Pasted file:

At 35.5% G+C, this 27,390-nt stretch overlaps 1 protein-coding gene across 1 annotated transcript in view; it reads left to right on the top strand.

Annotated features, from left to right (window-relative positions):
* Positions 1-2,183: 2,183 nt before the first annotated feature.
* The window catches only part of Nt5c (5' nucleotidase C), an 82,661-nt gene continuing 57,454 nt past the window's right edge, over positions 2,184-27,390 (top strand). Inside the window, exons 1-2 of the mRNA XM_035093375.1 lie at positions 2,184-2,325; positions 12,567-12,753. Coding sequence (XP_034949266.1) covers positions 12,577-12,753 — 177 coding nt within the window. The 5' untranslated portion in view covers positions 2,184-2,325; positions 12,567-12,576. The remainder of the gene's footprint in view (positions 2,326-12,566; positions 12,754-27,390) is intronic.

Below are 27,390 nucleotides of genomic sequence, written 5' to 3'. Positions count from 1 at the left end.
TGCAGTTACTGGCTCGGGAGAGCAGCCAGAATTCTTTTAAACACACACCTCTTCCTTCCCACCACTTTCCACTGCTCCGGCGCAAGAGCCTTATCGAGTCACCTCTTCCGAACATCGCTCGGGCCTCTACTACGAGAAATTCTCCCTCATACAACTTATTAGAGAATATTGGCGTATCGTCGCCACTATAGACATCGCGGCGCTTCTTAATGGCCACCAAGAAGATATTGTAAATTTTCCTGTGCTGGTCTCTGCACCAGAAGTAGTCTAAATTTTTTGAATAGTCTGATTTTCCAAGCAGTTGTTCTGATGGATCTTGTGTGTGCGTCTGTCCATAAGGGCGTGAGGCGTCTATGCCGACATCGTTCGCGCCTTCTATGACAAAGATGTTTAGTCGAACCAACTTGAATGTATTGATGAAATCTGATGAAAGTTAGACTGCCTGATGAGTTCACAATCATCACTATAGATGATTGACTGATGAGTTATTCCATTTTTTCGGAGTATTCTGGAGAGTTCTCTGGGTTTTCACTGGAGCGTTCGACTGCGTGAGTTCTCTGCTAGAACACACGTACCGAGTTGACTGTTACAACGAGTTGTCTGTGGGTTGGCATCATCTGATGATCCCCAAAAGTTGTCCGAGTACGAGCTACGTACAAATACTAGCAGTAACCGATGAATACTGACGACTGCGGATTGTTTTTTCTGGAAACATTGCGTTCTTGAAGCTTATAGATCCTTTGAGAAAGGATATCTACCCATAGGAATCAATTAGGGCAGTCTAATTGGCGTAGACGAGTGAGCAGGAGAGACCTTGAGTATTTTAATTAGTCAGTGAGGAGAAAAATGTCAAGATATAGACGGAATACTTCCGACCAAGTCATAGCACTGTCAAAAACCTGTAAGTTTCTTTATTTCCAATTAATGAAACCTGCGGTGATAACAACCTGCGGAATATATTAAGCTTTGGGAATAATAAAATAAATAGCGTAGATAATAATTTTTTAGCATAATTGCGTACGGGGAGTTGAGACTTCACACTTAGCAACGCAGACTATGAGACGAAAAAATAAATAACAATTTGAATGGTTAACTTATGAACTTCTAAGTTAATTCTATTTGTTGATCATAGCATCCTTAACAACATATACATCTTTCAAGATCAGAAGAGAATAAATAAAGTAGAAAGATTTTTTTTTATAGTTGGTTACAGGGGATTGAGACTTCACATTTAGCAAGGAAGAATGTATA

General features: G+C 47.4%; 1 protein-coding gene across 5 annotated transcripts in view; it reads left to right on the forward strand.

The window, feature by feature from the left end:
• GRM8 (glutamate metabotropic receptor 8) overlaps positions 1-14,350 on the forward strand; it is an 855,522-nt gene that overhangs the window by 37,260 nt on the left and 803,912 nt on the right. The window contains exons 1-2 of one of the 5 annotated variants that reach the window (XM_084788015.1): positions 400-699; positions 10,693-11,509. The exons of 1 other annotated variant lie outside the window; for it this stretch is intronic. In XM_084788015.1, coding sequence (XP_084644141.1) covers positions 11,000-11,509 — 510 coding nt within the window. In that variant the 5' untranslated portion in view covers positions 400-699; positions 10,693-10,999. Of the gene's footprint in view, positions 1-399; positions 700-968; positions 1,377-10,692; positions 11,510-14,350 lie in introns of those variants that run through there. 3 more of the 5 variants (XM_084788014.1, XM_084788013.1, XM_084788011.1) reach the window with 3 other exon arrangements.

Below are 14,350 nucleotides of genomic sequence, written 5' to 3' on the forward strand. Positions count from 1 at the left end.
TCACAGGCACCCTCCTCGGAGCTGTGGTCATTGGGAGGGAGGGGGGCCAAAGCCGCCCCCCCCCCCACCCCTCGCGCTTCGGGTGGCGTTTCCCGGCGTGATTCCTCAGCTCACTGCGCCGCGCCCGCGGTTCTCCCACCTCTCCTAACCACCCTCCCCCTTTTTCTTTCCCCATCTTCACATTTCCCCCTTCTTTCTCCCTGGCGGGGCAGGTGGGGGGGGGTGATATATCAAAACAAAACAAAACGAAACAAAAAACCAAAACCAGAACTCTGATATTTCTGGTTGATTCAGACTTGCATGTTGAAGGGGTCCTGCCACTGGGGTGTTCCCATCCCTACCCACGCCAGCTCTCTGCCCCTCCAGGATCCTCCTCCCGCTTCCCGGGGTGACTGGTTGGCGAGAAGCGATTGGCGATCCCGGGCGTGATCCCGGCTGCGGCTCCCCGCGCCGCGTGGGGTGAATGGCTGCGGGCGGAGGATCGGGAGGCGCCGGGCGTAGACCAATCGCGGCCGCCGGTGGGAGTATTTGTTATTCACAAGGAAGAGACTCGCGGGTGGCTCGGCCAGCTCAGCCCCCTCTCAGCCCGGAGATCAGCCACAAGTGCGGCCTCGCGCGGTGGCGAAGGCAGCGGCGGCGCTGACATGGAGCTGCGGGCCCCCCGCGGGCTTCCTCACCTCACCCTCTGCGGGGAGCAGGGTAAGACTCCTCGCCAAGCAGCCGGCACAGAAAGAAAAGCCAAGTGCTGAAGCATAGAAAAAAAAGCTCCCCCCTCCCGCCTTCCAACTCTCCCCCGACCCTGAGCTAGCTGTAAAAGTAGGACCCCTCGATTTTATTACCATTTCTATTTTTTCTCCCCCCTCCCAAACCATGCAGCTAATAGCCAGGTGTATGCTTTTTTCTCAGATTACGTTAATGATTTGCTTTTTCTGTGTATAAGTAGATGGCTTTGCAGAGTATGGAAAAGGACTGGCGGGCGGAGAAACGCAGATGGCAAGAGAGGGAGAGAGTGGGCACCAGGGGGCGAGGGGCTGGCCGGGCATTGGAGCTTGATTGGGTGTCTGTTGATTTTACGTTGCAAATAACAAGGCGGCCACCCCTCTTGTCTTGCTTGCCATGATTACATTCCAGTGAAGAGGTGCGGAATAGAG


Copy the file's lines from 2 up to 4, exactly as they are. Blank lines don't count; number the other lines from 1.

Annotated features, from left to right (window-relative positions):
* Positions 1-2,183: 2,183 nt before the first annotated feature.
* The window catches only part of Nt5c (5' nucleotidase C), an 82,661-nt gene continuing 57,454 nt past the window's right edge, over positions 2,184-27,390 (top strand). Inside the window, exons 1-2 of the mRNA XM_035093375.1 lie at positions 2,184-2,325; positions 12,567-12,753. Coding sequence (XP_034949266.1) covers positions 12,577-12,753 — 177 coding nt within the window. The 5' untranslated portion in view covers positions 2,184-2,325; positions 12,567-12,576. The remainder of the gene's footprint in view (positions 2,326-12,566; positions 12,754-27,390) is intronic.